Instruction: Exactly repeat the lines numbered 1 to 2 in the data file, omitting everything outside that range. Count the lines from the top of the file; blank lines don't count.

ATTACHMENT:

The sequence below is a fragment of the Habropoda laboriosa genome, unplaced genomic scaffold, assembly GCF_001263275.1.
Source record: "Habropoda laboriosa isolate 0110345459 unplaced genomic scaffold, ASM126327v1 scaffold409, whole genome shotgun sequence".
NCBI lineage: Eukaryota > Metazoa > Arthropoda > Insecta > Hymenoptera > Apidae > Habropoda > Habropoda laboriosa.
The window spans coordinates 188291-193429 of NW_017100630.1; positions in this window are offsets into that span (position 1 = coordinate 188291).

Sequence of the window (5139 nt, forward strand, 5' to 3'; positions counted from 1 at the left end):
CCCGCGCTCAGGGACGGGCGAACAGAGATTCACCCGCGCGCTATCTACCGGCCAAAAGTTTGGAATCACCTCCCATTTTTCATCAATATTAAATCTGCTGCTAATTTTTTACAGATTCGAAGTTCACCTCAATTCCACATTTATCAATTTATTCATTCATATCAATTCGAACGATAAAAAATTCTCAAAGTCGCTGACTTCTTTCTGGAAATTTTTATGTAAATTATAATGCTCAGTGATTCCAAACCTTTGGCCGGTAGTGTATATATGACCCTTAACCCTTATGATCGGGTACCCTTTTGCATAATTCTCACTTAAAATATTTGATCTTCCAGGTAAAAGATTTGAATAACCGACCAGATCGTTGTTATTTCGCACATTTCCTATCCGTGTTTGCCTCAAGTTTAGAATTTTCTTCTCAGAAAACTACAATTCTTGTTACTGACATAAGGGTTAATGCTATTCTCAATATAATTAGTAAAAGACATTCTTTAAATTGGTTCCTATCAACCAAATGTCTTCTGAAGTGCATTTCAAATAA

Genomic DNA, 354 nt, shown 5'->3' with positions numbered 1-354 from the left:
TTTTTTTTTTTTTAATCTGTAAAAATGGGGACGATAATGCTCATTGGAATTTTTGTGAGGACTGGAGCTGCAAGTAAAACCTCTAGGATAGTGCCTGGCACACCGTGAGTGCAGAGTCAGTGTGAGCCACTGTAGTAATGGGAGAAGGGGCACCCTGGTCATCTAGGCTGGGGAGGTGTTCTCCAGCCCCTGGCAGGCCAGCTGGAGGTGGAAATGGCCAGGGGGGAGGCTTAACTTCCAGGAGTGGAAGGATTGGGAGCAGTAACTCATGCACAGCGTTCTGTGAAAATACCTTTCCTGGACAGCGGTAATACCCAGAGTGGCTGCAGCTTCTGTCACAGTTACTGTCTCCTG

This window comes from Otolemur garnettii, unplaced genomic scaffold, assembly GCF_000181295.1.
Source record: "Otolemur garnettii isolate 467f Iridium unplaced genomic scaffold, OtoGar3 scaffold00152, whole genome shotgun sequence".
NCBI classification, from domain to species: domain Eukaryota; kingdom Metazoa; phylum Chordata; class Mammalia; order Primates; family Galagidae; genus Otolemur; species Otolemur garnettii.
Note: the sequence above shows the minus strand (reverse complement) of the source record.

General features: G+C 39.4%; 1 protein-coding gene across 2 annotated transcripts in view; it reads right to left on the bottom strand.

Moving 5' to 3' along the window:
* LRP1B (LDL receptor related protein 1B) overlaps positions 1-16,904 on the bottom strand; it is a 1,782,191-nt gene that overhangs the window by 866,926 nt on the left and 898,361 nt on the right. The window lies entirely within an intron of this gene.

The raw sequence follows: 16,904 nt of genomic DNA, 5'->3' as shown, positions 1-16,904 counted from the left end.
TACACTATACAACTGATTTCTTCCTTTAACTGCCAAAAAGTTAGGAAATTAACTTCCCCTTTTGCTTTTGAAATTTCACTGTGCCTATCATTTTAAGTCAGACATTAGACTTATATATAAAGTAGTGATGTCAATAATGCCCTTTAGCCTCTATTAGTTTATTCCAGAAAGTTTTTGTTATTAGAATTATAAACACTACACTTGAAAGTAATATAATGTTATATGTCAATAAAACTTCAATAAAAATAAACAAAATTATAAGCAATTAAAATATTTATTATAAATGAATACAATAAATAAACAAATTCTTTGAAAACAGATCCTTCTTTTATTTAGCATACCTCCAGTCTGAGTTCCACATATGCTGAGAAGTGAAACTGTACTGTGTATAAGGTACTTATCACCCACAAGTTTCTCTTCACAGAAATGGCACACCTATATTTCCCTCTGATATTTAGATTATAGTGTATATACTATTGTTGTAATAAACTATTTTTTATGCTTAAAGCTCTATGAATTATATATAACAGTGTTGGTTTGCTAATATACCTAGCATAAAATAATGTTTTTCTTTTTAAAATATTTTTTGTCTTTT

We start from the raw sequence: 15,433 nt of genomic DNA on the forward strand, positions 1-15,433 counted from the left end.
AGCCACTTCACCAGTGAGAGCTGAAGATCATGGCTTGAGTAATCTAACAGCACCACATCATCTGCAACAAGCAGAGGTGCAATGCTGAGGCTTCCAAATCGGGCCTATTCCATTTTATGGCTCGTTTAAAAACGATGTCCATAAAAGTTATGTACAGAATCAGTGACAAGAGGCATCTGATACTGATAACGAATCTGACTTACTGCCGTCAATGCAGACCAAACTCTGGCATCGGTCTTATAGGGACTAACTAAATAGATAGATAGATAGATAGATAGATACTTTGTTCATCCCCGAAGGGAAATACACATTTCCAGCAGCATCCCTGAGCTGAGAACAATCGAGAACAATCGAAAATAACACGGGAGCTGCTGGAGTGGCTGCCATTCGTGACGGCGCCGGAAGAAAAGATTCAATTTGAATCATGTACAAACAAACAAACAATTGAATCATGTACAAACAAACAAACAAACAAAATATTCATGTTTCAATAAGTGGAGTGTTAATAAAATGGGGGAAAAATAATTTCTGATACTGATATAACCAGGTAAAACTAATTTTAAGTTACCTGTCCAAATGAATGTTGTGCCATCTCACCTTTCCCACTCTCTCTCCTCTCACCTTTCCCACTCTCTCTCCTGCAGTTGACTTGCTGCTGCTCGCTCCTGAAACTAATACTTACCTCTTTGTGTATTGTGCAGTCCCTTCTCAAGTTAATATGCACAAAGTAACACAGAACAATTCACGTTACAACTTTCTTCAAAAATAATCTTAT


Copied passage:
The sequence below is a fragment of the Habropoda laboriosa genome, unplaced genomic scaffold, assembly GCF_001263275.1.
Source record: "Habropoda laboriosa isolate 0110345459 unplaced genomic scaffold, ASM126327v1 scaffold409, whole genome shotgun sequence".